I've taught healthy eating and diet to year 5's before and it was a tricky topic to teach- not to say that it didn't spark alot of interest amongst the kids. I wouldn't have considered doing food diary as that would be far too intrusive and might ignite slightly obsessive behaviour. But I do remember people being slightly over anxious about the fact that 10 year olds might start questioning the sugar/carb content of their meals and food purchases. I personally think it is a life skill to be in the know about dietary requirements and limits and that children benefit from this knowledge. It became apparent, during the course of the lessons, that many, if not most, of the pupils, expressed worries and concerns about becoming or being fat and we addressed how by balancing diet and maintaining active bodies this risk would be reduced; and stressed that fats, carbs and sugars were necessary for good health. We also balanced the lessons by looking at what happens when you consume less than the recommended amounts of fats and sugars; or if you over exercise. All in all whilst I think it's really crucial to teach healthy eating I dont think a food diary is a great way to teach it. YANBU.

WorraLiberty Tue 23-Apr-13 19:40:41

The number of obese people in the UK, has more than trebled in the last 25 years and is reaching 'epidemic' proportions.

Unless obesity is tackled, the government predicts that 60% of men, 50% of women and 25% of children in Britain will be obese by 2050.

So to those who immediately worry about eating disorders just because a child is asked to keep a diary as part of their education, do you not see obesity as an eating disorder? confused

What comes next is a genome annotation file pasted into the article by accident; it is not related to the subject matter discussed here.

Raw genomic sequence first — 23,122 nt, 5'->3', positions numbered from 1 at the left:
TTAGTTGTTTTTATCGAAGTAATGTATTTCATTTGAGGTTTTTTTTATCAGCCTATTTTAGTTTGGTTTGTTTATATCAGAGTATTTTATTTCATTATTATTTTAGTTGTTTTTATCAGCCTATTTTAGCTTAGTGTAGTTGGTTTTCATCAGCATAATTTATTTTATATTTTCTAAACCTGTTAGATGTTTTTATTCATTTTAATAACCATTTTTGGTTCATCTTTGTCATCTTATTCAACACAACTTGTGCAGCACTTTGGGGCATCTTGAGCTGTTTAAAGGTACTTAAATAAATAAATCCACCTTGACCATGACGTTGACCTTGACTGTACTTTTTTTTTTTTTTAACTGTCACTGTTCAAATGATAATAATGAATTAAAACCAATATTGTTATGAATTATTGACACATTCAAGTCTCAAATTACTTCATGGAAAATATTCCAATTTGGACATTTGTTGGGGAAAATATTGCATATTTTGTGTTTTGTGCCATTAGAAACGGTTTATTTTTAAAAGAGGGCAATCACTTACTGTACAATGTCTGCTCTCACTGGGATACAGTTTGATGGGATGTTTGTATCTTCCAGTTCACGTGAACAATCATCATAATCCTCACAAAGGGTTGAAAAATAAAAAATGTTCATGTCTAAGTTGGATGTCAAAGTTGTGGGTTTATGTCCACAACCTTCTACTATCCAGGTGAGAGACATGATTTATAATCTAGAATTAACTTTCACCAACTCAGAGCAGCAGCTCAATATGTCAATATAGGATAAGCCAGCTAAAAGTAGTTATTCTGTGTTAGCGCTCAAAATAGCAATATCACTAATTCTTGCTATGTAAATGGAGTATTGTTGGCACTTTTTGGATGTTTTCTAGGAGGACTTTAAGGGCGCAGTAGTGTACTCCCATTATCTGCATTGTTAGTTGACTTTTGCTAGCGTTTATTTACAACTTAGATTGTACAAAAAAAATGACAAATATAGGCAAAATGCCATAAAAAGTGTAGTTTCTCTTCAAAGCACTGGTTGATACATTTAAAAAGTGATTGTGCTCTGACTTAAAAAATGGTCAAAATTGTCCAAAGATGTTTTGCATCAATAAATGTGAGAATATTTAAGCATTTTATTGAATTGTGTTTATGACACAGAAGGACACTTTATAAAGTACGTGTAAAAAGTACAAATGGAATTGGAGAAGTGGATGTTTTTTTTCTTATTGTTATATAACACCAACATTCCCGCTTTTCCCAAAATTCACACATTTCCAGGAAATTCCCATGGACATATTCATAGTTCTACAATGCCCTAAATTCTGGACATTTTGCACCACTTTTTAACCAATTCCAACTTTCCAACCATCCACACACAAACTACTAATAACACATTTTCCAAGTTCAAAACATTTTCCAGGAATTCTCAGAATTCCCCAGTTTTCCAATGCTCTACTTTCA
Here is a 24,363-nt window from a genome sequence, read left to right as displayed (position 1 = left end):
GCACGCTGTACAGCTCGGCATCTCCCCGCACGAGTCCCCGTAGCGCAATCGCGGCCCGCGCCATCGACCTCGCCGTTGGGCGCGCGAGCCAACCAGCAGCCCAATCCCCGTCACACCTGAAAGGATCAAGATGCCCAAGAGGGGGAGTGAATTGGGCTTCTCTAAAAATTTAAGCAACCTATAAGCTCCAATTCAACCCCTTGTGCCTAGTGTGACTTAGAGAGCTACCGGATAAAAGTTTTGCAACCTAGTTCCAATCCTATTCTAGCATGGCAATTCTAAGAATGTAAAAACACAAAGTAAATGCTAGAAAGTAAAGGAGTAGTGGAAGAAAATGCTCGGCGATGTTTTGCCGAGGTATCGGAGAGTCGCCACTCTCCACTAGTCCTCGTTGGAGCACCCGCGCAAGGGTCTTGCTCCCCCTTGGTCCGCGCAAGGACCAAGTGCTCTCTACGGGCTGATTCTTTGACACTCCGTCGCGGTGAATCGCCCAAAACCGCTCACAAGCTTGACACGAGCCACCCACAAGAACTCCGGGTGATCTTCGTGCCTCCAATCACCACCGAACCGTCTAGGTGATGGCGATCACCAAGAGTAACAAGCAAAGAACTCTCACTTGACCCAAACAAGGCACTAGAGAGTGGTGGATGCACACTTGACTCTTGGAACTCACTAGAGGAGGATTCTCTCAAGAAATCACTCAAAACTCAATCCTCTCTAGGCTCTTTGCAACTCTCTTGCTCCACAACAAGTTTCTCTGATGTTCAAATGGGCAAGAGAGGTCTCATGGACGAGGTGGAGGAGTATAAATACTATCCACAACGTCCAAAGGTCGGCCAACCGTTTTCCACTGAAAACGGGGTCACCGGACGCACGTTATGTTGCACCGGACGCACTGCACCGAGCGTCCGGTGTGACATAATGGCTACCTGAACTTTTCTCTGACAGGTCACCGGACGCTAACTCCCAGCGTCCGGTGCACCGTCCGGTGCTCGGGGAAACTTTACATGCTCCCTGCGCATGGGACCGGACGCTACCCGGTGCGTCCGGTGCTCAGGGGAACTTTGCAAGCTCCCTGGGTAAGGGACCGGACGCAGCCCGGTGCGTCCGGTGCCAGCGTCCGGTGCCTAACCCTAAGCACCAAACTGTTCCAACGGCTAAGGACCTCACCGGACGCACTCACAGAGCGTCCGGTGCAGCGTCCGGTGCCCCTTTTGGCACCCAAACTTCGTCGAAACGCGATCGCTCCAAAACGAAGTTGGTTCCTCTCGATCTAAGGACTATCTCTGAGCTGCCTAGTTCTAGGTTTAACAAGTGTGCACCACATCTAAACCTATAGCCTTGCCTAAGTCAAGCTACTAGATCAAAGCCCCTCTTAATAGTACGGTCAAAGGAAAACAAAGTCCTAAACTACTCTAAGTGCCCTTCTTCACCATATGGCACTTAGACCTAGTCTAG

sherazade Tue 23-Apr-13 19:53:53

WorraLiberty- you raised a fair point. When I was teaching healthy eating, other teachers or adults would make silly comments like 'you're going to give them an eating disorder!', I work in a private school where many children are overweight because they are overly pampered or forced to study all the time. However, a food diary would require you to log in every single bite which I think leans towards being a bit obsessive (have kept food diaries in my teen years and adult life and have also been very underweight, wouldn't call myself anorexic or anything but have struggled with body image and still keep under a certain weight). And maybe there are more reasonable ways to get children to account for what they eat. I got mine to bring in a food label for something they'd eaten, or pool ideas for healthy brekkies, or choose a meal they'd had that day and analyse it, etc

AmberLeaf Tue 23-Apr-13 19:57:24

That all sounds really sensible sherazade.

WorraLiberty Tue 23-Apr-13 19:57:41